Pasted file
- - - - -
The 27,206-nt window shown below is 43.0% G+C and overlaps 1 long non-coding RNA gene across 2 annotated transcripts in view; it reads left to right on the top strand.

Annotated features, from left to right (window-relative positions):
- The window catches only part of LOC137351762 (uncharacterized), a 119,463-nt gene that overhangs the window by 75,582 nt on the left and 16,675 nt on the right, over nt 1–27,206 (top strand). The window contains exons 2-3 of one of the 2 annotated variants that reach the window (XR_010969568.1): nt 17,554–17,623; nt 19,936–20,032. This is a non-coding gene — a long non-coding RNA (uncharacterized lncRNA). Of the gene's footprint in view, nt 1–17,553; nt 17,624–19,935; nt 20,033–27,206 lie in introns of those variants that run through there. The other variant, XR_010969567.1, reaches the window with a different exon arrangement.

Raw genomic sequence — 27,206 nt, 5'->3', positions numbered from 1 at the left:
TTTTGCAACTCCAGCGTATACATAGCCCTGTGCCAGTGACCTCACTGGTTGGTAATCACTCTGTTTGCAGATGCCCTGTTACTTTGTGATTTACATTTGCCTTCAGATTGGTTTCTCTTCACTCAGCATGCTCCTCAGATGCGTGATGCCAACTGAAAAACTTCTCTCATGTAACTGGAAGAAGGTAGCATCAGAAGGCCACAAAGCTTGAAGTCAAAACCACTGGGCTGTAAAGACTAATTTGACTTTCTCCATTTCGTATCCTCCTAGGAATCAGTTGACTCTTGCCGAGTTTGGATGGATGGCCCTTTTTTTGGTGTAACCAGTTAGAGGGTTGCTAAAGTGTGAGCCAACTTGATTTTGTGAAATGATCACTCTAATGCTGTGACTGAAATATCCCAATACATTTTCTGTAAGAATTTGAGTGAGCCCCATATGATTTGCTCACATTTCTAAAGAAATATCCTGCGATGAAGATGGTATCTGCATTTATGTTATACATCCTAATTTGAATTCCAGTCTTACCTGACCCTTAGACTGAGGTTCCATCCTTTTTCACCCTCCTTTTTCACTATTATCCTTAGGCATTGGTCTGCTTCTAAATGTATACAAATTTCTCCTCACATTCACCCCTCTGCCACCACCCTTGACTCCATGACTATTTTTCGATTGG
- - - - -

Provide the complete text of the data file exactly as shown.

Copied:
The 27,206-nt window shown below is 43.0% G+C and overlaps 1 long non-coding RNA gene across 2 annotated transcripts in view; it reads left to right on the top strand.

Annotated features, from left to right (window-relative positions):
- The window catches only part of LOC137351762 (uncharacterized), a 119,463-nt gene that overhangs the window by 75,582 nt on the left and 16,675 nt on the right, over nt 1–27,206 (top strand). The window contains exons 2-3 of one of the 2 annotated variants that reach the window (XR_010969568.1): nt 17,554–17,623; nt 19,936–20,032. This is a non-coding gene — a long non-coding RNA (uncharacterized lncRNA). Of the gene's footprint in view, nt 1–17,553; nt 17,624–19,935; nt 20,033–27,206 lie in introns of those variants that run through there. The other variant, XR_010969567.1, reaches the window with a different exon arrangement.

Raw genomic sequence — 27,206 nt, 5'->3', positions numbered from 1 at the left:
TTTTGCAACTCCAGCGTATACATAGCCCTGTGCCAGTGACCTCACTGGTTGGTAATCACTCTGTTTGCAGATGCCCTGTTACTTTGTGATTTACATTTGCCTTCAGATTGGTTTCTCTTCACTCAGCATGCTCCTCAGATGCGTGATGCCAACTGAAAAACTTCTCTCATGTAACTGGAAGAAGGTAGCATCAGAAGGCCACAAAGCTTGAAGTCAAAACCACTGGGCTGTAAAGACTAATTTGACTTTCTCCATTTCGTATCCTCCTAGGAATCAGTTGACTCTTGCCGAGTTTGGATGGATGGCCCTTTTTTTGGTGTAACCAGTTAGAGGGTTGCTAAAGTGTGAGCCAACTTGATTTTGTGAAATGATCACTCTAATGCTGTGACTGAAATATCCCAATACATTTTCTGTAAGAATTTGAGTGAGCCCCATATGATTTGCTCACATTTCTAAAGAAATATCCTGCGATGAAGATGGTATCTGCATTTATGTTATACATCCTAATTTGAATTCCAGTCTTACCTGACCCTTAGACTGAGGTTCCATCCTTTTTCACCCTCCTTTTTCACTATTATCCTTAGGCATTGGTCTGCTTCTAAATGTATACAAATTTCTCCTCACATTCACCCCTCTGCCACCACCCTTGACTCCATGACTATTTTTCGATTGG